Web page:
In a unanimous decision on May 17th, 1964, the Supreme Court ruled that segregation in public schools was illegal. With that one ruling, the walls of segregation in America began to crack, and about 10 years later, crumble.
Brown v. Board launched the career of Thurgood Marshall and for the first time ever made it a requirement that minority students have access to the same books and facilities as white students. You better believe there was resistance. There were threats against black students who went on to integrate Little Rock Central High School in Arkansas, and those students became known as the Little Rock Nine. In 1960 there was the story of a 6-year-old girl who was subject to vicious taunts and threats from adults while being the only student in the classroom for nearly a year as she desegregated the New Orleans school district. Her name, was Ruby Bridges.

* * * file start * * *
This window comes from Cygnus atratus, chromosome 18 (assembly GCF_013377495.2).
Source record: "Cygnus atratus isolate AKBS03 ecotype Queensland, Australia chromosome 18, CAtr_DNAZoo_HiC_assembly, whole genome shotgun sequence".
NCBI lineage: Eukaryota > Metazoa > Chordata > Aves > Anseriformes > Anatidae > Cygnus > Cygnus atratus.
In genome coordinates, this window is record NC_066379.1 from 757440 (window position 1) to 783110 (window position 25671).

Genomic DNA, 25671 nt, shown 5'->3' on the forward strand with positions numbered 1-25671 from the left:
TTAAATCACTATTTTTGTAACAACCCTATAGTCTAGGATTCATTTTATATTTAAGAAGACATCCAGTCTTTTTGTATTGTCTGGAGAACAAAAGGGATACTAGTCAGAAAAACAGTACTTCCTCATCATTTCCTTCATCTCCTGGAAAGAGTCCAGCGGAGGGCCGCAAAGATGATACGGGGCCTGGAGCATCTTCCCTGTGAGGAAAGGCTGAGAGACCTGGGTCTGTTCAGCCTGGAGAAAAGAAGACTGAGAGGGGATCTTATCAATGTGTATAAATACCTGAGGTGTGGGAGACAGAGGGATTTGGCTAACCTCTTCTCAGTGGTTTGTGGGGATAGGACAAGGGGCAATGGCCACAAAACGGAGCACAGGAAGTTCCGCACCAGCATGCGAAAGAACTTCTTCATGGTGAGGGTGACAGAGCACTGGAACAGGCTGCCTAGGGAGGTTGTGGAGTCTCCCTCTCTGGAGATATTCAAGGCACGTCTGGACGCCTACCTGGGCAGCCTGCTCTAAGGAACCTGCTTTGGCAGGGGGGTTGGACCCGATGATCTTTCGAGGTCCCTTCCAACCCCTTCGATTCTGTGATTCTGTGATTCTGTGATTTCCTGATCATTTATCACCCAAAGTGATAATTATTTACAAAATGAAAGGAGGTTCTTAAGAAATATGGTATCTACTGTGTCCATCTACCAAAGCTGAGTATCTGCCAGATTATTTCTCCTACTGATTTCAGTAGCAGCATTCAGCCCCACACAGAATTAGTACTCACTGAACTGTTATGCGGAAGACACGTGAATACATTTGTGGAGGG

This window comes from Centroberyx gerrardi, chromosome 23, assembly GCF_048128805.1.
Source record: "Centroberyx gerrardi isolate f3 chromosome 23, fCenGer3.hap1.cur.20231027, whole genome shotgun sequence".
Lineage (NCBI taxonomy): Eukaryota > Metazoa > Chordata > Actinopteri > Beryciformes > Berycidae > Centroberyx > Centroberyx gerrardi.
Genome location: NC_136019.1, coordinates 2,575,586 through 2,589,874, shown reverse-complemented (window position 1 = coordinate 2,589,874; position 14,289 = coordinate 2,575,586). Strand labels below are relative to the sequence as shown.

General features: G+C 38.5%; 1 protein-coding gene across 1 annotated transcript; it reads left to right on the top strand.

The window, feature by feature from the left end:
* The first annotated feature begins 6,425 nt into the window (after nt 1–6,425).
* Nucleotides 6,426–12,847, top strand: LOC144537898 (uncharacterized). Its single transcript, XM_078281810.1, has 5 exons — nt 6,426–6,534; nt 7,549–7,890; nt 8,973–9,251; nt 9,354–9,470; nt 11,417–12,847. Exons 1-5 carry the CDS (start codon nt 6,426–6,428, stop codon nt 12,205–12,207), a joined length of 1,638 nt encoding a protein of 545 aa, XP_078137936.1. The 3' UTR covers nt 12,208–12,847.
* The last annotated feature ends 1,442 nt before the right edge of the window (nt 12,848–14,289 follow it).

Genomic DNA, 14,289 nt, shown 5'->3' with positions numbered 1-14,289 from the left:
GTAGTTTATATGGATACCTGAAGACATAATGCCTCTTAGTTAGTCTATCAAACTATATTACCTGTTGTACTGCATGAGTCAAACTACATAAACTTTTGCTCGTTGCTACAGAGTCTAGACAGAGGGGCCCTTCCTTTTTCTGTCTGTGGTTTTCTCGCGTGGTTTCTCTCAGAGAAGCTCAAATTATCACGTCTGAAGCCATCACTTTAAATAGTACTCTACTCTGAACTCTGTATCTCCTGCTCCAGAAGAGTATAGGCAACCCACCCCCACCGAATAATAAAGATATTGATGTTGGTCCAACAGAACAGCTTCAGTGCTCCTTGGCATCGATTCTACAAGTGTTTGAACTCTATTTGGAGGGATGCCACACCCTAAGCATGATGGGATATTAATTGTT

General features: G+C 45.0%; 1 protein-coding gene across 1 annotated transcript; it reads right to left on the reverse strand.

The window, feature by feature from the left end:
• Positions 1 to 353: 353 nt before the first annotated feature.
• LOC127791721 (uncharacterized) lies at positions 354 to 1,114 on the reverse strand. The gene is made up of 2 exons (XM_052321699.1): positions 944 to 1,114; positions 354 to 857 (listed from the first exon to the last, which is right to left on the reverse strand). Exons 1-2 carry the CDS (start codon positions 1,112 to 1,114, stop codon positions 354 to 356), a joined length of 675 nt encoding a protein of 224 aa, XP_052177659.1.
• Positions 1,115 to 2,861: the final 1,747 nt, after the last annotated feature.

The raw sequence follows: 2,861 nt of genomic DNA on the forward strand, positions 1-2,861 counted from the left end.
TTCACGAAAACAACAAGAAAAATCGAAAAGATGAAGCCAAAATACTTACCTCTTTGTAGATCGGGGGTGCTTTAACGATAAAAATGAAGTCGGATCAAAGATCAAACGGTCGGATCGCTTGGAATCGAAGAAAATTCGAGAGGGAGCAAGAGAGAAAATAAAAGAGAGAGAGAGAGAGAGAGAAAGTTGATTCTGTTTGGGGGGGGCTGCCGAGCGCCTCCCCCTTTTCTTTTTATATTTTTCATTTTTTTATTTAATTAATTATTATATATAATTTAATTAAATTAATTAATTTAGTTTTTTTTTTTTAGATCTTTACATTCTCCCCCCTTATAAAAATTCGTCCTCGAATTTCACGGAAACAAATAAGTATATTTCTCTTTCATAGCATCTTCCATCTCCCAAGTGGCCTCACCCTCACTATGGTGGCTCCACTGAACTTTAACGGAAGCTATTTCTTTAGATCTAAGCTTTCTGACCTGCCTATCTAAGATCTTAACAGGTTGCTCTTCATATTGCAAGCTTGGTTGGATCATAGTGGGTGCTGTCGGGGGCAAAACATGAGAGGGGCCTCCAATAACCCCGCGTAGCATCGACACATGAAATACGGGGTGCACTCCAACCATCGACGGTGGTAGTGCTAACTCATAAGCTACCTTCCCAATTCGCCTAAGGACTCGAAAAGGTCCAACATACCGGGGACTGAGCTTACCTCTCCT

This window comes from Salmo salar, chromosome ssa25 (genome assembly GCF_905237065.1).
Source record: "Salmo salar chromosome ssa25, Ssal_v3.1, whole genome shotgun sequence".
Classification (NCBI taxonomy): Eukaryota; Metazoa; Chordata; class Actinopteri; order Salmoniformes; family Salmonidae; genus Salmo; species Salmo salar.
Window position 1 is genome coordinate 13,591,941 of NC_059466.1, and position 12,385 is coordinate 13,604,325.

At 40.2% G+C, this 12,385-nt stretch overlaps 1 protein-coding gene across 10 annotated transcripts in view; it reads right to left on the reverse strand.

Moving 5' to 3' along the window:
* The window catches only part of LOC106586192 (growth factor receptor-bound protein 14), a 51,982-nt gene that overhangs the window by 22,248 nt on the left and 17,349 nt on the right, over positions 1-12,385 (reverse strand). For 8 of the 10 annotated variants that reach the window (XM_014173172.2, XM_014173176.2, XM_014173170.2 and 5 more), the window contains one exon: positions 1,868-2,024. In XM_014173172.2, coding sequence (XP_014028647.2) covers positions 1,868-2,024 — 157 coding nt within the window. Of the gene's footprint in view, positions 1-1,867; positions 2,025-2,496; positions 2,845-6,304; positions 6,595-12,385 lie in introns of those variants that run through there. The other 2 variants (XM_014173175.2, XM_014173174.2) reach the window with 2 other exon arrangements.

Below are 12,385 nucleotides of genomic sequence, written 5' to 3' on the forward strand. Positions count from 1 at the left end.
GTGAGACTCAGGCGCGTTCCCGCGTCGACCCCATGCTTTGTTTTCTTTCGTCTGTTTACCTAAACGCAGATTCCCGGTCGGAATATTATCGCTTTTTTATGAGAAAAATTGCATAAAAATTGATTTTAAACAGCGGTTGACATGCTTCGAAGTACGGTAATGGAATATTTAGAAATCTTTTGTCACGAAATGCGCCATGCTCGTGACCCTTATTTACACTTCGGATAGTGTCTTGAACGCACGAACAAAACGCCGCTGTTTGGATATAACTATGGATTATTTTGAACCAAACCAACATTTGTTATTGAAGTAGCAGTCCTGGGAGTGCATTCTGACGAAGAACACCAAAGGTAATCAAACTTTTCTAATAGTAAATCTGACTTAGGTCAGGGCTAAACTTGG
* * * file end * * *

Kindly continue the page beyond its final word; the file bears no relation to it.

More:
These days schools are still very much segregated here in the United States. A recent study just came out that said New York City has the most segregated public school system in the country. 60 years later, there is still work to be done.